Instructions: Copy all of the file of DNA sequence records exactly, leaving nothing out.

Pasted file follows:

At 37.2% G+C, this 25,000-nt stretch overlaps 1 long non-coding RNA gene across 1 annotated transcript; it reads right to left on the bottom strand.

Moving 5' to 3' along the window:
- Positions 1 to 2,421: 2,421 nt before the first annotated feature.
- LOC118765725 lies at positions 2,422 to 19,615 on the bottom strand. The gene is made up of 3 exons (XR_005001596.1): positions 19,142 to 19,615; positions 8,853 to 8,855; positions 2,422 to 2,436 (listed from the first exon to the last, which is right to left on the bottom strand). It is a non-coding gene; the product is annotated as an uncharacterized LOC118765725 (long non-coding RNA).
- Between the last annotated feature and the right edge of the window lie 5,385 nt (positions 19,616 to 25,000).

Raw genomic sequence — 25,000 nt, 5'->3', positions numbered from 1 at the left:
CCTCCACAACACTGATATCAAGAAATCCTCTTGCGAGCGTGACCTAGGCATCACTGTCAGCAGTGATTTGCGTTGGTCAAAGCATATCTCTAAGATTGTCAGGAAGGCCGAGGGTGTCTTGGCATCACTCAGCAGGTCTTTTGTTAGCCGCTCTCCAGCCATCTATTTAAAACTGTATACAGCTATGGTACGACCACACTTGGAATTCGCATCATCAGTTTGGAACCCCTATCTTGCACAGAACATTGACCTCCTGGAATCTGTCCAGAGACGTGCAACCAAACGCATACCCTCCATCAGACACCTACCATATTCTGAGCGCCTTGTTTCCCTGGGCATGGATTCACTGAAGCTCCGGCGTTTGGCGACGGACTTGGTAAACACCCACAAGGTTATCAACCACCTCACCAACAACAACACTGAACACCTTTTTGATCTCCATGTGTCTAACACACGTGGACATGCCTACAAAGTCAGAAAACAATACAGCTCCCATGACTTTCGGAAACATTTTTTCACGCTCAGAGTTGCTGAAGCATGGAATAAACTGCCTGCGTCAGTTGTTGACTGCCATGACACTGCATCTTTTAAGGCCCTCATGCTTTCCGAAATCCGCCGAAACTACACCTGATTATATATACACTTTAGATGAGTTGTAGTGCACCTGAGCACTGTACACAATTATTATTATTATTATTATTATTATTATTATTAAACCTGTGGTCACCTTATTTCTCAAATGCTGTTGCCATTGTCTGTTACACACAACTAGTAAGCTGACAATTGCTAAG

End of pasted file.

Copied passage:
At 37.2% G+C, this 25,000-nt stretch overlaps 1 long non-coding RNA gene across 1 annotated transcript; it reads right to left on the bottom strand.

Moving 5' to 3' along the window:
- Positions 1 to 2,421: 2,421 nt before the first annotated feature.
- LOC118765725 lies at positions 2,422 to 19,615 on the bottom strand. The gene is made up of 3 exons (XR_005001596.1): positions 19,142 to 19,615; positions 8,853 to 8,855; positions 2,422 to 2,436 (listed from the first exon to the last, which is right to left on the bottom strand). It is a non-coding gene; the product is annotated as an uncharacterized LOC118765725 (long non-coding RNA).
- Between the last annotated feature and the right edge of the window lie 5,385 nt (positions 19,616 to 25,000).

Raw genomic sequence — 25,000 nt, 5'->3', positions numbered from 1 at the left:
CCTCCACAACACTGATATCAAGAAATCCTCTTGCGAGCGTGACCTAGGCATCACTGTCAGCAGTGATTTGCGTTGGTCAAAGCATATCTCTAAGATTGTCAGGAAGGCCGAGGGTGTCTTGGCATCACTCAGCAGGTCTTTTGTTAGCCGCTCTCCAGCCATCTATTTAAAACTGTATACAGCTATGGTACGACCACACTTGGAATTCGCATCATCAGTTTGGAACCCCTATCTTGCACAGAACATTGACCTCCTGGAATCTGTCCAGAGACGTGCAACCAAACGCATACCCTCCATCAGACACCTACCATATTCTGAGCGCCTTGTTTCCCTGGGCATGGATTCACTGAAGCTCCGGCGTTTGGCGACGGACTTGGTAAACACCCACAAGGTTATCAACCACCTCACCAACAACAACACTGAACACCTTTTTGATCTCCATGTGTCTAACACACGTGGACATGCCTACAAAGTCAGAAAACAATACAGCTCCCATGACTTTCGGAAACATTTTTTCACGCTCAGAGTTGCTGAAGCATGGAATAAACTGCCTGCGTCAGTTGTTGACTGCCATGACACTGCATCTTTTAAGGCCCTCATGCTTTCCGAAATCCGCCGAAACTACACCTGATTATATATACACTTTAGATGAGTTGTAGTGCACCTGAGCACTGTACACAATTATTATTATTATTATTATTATTATTATTATTAAACCTGTGGTCACCTTATTTCTCAAATGCTGTTGCCATTGTCTGTTACACACAACTAGTAAGCTGACAATTGCTAAG